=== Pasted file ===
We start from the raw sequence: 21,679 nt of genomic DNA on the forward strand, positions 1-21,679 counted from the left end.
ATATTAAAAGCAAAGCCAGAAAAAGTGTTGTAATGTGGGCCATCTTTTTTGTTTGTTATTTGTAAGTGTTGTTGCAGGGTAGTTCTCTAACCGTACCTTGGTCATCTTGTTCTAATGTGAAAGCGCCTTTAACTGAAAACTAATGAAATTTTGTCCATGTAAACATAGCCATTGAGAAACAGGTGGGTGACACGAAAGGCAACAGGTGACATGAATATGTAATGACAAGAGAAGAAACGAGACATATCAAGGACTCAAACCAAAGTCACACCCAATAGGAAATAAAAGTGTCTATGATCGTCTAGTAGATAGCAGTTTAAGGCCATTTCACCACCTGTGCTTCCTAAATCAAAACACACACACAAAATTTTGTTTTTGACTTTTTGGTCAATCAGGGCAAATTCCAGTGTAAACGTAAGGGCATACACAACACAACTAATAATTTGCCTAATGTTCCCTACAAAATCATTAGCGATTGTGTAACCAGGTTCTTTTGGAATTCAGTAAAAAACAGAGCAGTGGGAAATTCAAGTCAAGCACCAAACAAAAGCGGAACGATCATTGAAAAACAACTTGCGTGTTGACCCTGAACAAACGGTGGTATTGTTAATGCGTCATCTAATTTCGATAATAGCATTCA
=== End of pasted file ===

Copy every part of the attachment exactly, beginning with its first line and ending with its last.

We start from the raw sequence: 21,679 nt of genomic DNA on the forward strand, positions 1-21,679 counted from the left end.
ATATTAAAAGCAAAGCCAGAAAAAGTGTTGTAATGTGGGCCATCTTTTTTGTTTGTTATTTGTAAGTGTTGTTGCAGGGTAGTTCTCTAACCGTACCTTGGTCATCTTGTTCTAATGTGAAAGCGCCTTTAACTGAAAACTAATGAAATTTTGTCCATGTAAACATAGCCATTGAGAAACAGGTGGGTGACACGAAAGGCAACAGGTGACATGAATATGTAATGACAAGAGAAGAAACGAGACATATCAAGGACTCAAACCAAAGTCACACCCAATAGGAAATAAAAGTGTCTATGATCGTCTAGTAGATAGCAGTTTAAGGCCATTTCACCACCTGTGCTTCCTAAATCAAAACACACACACAAAATTTTGTTTTTGACTTTTTGGTCAATCAGGGCAAATTCCAGTGTAAACGTAAGGGCATACACAACACAACTAATAATTTGCCTAATGTTCCCTACAAAATCATTAGCGATTGTGTAACCAGGTTCTTTTGGAATTCAGTAAAAAACAGAGCAGTGGGAAATTCAAGTCAAGCACCAAACAAAAGCGGAACGATCATTGAAAAACAACTTGCGTGTTGACCCTGAACAAACGGTGGTATTGTTAATGCGTCATCTAATTTCGATAATAGCATTCA